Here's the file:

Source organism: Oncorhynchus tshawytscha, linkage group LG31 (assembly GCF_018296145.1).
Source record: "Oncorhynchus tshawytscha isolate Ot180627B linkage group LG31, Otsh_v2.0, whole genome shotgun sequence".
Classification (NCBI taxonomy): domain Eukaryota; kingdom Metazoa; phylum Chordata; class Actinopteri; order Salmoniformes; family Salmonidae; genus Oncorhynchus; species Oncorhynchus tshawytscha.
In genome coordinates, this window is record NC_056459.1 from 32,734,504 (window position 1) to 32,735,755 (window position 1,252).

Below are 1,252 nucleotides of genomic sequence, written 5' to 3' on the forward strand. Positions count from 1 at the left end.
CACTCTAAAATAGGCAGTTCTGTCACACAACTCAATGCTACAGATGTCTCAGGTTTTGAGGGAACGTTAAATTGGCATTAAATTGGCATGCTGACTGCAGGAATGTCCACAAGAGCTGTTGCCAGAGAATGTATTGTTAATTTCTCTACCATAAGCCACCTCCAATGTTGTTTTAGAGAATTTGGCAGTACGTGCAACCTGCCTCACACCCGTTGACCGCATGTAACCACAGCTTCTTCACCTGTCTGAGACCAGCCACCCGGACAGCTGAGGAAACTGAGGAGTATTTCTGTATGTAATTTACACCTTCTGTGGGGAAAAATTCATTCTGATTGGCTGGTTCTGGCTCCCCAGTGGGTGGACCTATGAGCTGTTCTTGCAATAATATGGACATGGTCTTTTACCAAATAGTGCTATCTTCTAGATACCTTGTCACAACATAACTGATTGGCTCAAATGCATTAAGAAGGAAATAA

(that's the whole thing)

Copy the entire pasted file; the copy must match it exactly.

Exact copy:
Source organism: Oncorhynchus tshawytscha, linkage group LG31 (assembly GCF_018296145.1).
Source record: "Oncorhynchus tshawytscha isolate Ot180627B linkage group LG31, Otsh_v2.0, whole genome shotgun sequence".
Classification (NCBI taxonomy): domain Eukaryota; kingdom Metazoa; phylum Chordata; class Actinopteri; order Salmoniformes; family Salmonidae; genus Oncorhynchus; species Oncorhynchus tshawytscha.
In genome coordinates, this window is record NC_056459.1 from 32,734,504 (window position 1) to 32,735,755 (window position 1,252).

Below are 1,252 nucleotides of genomic sequence, written 5' to 3' on the forward strand. Positions count from 1 at the left end.
CACTCTAAAATAGGCAGTTCTGTCACACAACTCAATGCTACAGATGTCTCAGGTTTTGAGGGAACGTTAAATTGGCATTAAATTGGCATGCTGACTGCAGGAATGTCCACAAGAGCTGTTGCCAGAGAATGTATTGTTAATTTCTCTACCATAAGCCACCTCCAATGTTGTTTTAGAGAATTTGGCAGTACGTGCAACCTGCCTCACACCCGTTGACCGCATGTAACCACAGCTTCTTCACCTGTCTGAGACCAGCCACCCGGACAGCTGAGGAAACTGAGGAGTATTTCTGTATGTAATTTACACCTTCTGTGGGGAAAAATTCATTCTGATTGGCTGGTTCTGGCTCCCCAGTGGGTGGACCTATGAGCTGTTCTTGCAATAATATGGACATGGTCTTTTACCAAATAGTGCTATCTTCTAGATACCTTGTCACAACATAACTGATTGGCTCAAATGCATTAAGAAGGAAATAA